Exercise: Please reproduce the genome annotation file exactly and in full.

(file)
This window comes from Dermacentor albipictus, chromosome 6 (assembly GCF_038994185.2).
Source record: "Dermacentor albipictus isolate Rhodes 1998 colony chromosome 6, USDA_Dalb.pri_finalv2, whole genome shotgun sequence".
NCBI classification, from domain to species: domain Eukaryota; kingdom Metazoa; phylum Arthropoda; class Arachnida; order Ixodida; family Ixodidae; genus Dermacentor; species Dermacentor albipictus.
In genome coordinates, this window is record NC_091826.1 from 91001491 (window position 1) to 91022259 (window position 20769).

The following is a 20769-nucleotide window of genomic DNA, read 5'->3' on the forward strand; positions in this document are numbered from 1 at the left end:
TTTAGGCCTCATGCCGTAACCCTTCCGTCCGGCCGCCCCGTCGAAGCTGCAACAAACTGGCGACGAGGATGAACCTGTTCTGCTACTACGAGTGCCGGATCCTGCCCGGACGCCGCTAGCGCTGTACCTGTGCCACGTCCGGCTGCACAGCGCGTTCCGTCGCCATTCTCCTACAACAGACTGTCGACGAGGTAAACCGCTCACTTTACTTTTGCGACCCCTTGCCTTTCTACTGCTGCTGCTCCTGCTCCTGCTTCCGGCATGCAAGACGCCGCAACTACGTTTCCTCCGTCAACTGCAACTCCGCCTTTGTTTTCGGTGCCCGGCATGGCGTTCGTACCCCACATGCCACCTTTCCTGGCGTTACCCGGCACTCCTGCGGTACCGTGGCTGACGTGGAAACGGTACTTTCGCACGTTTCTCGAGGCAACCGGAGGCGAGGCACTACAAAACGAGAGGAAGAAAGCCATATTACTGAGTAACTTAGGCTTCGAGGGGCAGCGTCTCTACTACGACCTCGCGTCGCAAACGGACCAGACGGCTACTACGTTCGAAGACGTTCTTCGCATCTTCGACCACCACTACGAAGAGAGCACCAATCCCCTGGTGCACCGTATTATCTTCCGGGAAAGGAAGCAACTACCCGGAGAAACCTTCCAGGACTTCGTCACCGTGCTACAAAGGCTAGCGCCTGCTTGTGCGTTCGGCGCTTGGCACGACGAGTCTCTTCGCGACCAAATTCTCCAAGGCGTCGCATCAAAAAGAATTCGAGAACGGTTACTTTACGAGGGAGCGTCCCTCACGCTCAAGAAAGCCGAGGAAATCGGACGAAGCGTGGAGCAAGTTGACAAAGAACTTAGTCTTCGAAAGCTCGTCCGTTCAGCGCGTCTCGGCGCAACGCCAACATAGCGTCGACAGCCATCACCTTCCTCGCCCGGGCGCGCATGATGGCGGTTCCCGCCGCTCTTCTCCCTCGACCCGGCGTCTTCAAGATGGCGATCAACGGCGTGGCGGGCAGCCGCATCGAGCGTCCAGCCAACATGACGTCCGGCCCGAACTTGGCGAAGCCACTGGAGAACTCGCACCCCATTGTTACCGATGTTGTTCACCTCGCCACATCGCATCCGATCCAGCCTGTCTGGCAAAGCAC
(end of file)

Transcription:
This window comes from Dermacentor albipictus, chromosome 6 (assembly GCF_038994185.2).
Source record: "Dermacentor albipictus isolate Rhodes 1998 colony chromosome 6, USDA_Dalb.pri_finalv2, whole genome shotgun sequence".
NCBI classification, from domain to species: domain Eukaryota; kingdom Metazoa; phylum Arthropoda; class Arachnida; order Ixodida; family Ixodidae; genus Dermacentor; species Dermacentor albipictus.
In genome coordinates, this window is record NC_091826.1 from 91001491 (window position 1) to 91022259 (window position 20769).

The following is a 20769-nucleotide window of genomic DNA, read 5'->3' on the forward strand; positions in this document are numbered from 1 at the left end:
TTTAGGCCTCATGCCGTAACCCTTCCGTCCGGCCGCCCCGTCGAAGCTGCAACAAACTGGCGACGAGGATGAACCTGTTCTGCTACTACGAGTGCCGGATCCTGCCCGGACGCCGCTAGCGCTGTACCTGTGCCACGTCCGGCTGCACAGCGCGTTCCGTCGCCATTCTCCTACAACAGACTGTCGACGAGGTAAACCGCTCACTTTACTTTTGCGACCCCTTGCCTTTCTACTGCTGCTGCTCCTGCTCCTGCTTCCGGCATGCAAGACGCCGCAACTACGTTTCCTCCGTCAACTGCAACTCCGCCTTTGTTTTCGGTGCCCGGCATGGCGTTCGTACCCCACATGCCACCTTTCCTGGCGTTACCCGGCACTCCTGCGGTACCGTGGCTGACGTGGAAACGGTACTTTCGCACGTTTCTCGAGGCAACCGGAGGCGAGGCACTACAAAACGAGAGGAAGAAAGCCATATTACTGAGTAACTTAGGCTTCGAGGGGCAGCGTCTCTACTACGACCTCGCGTCGCAAACGGACCAGACGGCTACTACGTTCGAAGACGTTCTTCGCATCTTCGACCACCACTACGAAGAGAGCACCAATCCCCTGGTGCACCGTATTATCTTCCGGGAAAGGAAGCAACTACCCGGAGAAACCTTCCAGGACTTCGTCACCGTGCTACAAAGGCTAGCGCCTGCTTGTGCGTTCGGCGCTTGGCACGACGAGTCTCTTCGCGACCAAATTCTCCAAGGCGTCGCATCAAAAAGAATTCGAGAACGGTTACTTTACGAGGGAGCGTCCCTCACGCTCAAGAAAGCCGAGGAAATCGGACGAAGCGTGGAGCAAGTTGACAAAGAACTTAGTCTTCGAAAGCTCGTCCGTTCAGCGCGTCTCGGCGCAACGCCAACATAGCGTCGACAGCCATCACCTTCCTCGCCCGGGCGCGCATGATGGCGGTTCCCGCCGCTCTTCTCCCTCGACCCGGCGTCTTCAAGATGGCGATCAACGGCGTGGCGGGCAGCCGCATCGAGCGTCCAGCCAACATGACGTCCGGCCCGAACTTGGCGAAGCCACTGGAGAACTCGCACCCCATTGTTACCGATGTTGTTCACCTCGCCACATCGCATCCGATCCAGCCTGTCTGGCAAAGCAC